“Idealism leads to disdain for the present. A man destroys his world in hopes of gaining a better one.” – Confucius*
In astrology, all events move through semi-predictable stages just as the planets move through the signs of the zodiac.
Compassion & idealism, though frequently touted as the antidote to violence are- astrologically speaking- the very things which give rise to it. A quick glance through history will confirm that sickening violence is usually preceded by a mass outbreak of idealism. But why?
Some points to consider:
- Idealism can lead to disenchantment with the way things are, making the present seem to have no value.
- Idealism can lead to disdain for the people around you, magnifying their flaws and making them seem to have no value.
- Idealism can blind you to the reality that things could be much worse.
- Idealism gives wings to your imagination, making you hope and believe in things that cannot be- at least not in the here and now.
- Compassion- which I define as love that has been spread out impersonally over large groups of humans- can have a dehumanizing effect, causing the value of an individual to shrink to insignificance next to the good of all.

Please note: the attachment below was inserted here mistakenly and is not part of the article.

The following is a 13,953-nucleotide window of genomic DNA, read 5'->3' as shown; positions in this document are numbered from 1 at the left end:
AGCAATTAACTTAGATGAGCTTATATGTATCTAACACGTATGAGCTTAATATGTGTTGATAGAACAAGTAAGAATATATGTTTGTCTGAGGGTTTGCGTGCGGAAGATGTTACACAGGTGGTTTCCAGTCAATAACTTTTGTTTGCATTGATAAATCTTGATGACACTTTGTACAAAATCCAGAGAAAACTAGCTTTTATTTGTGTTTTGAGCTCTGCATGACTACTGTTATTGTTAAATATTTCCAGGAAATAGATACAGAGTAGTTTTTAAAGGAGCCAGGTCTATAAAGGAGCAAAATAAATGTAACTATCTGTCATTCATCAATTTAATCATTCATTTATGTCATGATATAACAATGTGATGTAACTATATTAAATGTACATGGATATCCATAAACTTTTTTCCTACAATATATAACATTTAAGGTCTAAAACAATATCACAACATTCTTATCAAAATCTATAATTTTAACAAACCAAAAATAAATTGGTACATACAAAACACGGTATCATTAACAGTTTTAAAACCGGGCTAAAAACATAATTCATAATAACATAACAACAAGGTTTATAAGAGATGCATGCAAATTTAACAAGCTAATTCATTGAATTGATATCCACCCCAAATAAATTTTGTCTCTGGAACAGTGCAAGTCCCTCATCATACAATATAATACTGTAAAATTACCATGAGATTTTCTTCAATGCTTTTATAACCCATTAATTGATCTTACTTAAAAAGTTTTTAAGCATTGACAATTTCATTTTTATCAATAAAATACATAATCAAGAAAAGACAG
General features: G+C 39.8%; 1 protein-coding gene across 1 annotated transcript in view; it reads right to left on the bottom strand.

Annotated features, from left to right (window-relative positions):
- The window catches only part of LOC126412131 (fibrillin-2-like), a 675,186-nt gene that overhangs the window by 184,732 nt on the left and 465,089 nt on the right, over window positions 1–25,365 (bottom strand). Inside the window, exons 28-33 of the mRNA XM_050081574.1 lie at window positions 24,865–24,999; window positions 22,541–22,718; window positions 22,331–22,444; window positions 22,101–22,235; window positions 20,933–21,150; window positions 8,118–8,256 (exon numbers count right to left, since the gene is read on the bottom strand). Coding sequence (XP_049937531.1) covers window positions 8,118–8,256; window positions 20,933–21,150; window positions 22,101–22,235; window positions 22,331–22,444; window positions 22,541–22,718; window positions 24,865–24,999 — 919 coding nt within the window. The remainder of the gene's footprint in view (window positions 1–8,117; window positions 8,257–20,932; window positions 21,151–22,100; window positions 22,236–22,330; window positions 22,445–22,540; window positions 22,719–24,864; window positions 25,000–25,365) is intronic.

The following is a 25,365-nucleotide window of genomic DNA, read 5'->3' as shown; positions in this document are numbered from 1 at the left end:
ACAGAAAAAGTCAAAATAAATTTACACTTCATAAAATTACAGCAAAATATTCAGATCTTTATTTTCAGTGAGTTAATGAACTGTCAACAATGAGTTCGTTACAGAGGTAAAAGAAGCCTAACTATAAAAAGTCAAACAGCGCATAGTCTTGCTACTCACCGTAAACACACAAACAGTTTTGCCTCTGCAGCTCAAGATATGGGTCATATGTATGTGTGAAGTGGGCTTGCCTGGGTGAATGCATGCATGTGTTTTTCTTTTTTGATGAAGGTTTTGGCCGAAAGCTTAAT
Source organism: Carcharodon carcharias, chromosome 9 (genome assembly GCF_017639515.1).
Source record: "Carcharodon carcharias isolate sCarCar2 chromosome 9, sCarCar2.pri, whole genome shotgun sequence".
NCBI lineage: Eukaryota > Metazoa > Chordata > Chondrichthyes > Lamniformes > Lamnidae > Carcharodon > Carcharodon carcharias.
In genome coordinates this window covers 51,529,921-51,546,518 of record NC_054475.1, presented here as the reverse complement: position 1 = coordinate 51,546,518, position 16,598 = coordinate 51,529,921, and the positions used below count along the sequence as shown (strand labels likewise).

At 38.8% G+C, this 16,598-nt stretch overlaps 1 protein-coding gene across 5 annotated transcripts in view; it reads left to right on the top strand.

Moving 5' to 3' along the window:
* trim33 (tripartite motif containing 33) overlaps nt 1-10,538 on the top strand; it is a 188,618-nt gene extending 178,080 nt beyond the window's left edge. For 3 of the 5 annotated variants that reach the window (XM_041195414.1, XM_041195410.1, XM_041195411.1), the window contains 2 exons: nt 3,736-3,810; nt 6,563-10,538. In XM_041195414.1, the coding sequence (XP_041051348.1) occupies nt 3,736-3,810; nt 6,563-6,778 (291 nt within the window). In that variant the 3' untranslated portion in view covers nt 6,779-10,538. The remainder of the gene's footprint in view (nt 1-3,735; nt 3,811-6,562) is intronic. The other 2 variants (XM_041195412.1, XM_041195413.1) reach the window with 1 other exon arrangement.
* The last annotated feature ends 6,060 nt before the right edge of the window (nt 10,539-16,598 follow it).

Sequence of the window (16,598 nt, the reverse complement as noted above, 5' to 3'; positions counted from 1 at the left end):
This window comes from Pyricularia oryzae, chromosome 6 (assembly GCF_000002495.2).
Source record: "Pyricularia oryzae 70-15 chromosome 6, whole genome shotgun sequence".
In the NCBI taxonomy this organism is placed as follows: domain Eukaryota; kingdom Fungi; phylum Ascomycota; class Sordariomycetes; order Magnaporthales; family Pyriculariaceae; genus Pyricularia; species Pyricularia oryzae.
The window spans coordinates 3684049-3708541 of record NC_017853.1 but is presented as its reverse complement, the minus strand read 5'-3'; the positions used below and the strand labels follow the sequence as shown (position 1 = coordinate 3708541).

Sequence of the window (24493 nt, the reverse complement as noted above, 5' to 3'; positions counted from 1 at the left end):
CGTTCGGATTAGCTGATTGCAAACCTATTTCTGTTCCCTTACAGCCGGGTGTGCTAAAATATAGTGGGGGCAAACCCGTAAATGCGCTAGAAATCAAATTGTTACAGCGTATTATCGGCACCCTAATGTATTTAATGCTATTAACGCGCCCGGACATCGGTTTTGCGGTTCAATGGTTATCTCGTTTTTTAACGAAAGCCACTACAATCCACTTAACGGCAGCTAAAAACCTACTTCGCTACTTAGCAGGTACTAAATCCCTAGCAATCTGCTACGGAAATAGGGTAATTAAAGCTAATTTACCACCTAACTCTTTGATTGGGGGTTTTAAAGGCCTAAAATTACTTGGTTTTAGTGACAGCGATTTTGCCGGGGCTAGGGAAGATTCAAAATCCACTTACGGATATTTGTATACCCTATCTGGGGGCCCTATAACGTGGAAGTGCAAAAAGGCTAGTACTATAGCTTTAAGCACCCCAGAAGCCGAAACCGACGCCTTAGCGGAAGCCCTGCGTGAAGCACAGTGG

- Idealism and compassion are linked to our higher self, but disconnected from our animal nature. Therefore, in high doses, they lead to abstraction and derealization. This disconnect from physical reality also leads to impractical thinking.
So the net result of extreme idealism is extreme dissatisfaction with the present coupled with a feeling that life could easily be much better. The people you encounter are fallen and insignificant. The people you desire to save are faceless and infinite. Who would not risk the maggot filled sandwich of the present for the banquet of the future? Who would not pull the fingernails off one bigot to guide a flock of lambs into heaven?
Violence becomes justified and impersonal. The idealistic man is primed for destruction. But will he have the energy to destroy? And what led him to become an idealist in the first place?
That is what we will consider next.
* Not really said by Confucius (as far as I know). But he might agree with the sentiment, since he was all about treating your current situation with dignity rather than yearning for a better one.